Apple seeks sales ban on eight Samsung handsets

Having been awarded more than $1 billion in damages in a recent patent dispute, Apple has sought to have eight Samsung devices banned from sale in the US.

Not content with its recently awarded $1.05 billion (£664m) payout, Apple has requested a US court introduces a nationwide sales ban on a selection of the Korean company’s high-profile products, all of which Apple has claimed infringe on its patented designs and technologies.

Although the proposed bans would not affect UK customers, US consumers could soon be unable to snap up the 4G Samsung Galaxy S2 whilst the company’s current high-profile hit, the Samsung Galaxy S3, is not targeted by Apple’s latest round of requested bans.

Making the appeal to a US court, an Apple notice requested all variations of the Samsung Galaxy S2 are pulled from retail with the Galaxy S2 (AT & T), Galaxy S2 (Skyrocket), Galaxy S2 (T-Mobile) and Galaxy S2 Epic 4G all hitting the banned smartphone list alongside the Galaxy S Showcase, Droid Charge and Galaxy Prevail.

Before the ban can be brought into action, Apple is required to prove to the courts that the selection of listed handsets will irreparably damage its profits and reputation if left on sale.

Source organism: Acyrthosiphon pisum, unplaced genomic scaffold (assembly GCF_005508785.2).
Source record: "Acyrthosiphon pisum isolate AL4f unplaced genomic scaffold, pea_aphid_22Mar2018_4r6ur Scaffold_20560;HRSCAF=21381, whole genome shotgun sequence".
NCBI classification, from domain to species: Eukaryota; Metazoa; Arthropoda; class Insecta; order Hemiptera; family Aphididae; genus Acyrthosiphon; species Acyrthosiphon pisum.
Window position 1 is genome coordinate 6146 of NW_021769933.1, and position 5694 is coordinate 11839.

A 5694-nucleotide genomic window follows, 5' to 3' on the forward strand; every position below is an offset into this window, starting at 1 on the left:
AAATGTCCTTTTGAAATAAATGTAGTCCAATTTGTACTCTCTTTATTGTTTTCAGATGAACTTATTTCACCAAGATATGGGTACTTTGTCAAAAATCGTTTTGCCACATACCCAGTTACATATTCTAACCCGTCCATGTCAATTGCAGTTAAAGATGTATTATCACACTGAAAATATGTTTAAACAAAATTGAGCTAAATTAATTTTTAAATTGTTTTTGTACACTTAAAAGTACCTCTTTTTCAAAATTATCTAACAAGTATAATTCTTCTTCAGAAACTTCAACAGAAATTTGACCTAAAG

Responding to Apple’s latest attempted sales ban a Samsung spokesperson said: “We will take all necessary measures to ensure the availability of our products in the US market.”

Whilst Apple had originally sought damages in the region of $2.75 billion, the $1.05 billion fee a Californian jury decided Samsung should be forced to pay Apple marks a considerable blow for the Android loving tech giant. Whilst Samsung has confirmed it will appeal the decision, the Galaxy Note 10.1 manufacturer now faces a considerable battle to develop future smartphone and tablet lines that set their own design and technology trends, moving away from the image of an iPhone imitator.

Speaking with the Telegraph, Enders Analysis consultant Benedict Evans suggested the jury’s verdict will help ensure “blatant copying won’t happen anymore”.

He added: “The money was really irrelevant for Apple. For Samsung it will be painful, but for any other Android handset maker the payout would have been ruinous.”

Far from the first time Apple has targeted Samsung devices for sales bans, the Samsung Galaxy Tab 10.1 is one of a number of devices banned from sale in Germany with the iPad rivalling tablet also previously pulled from British stores.

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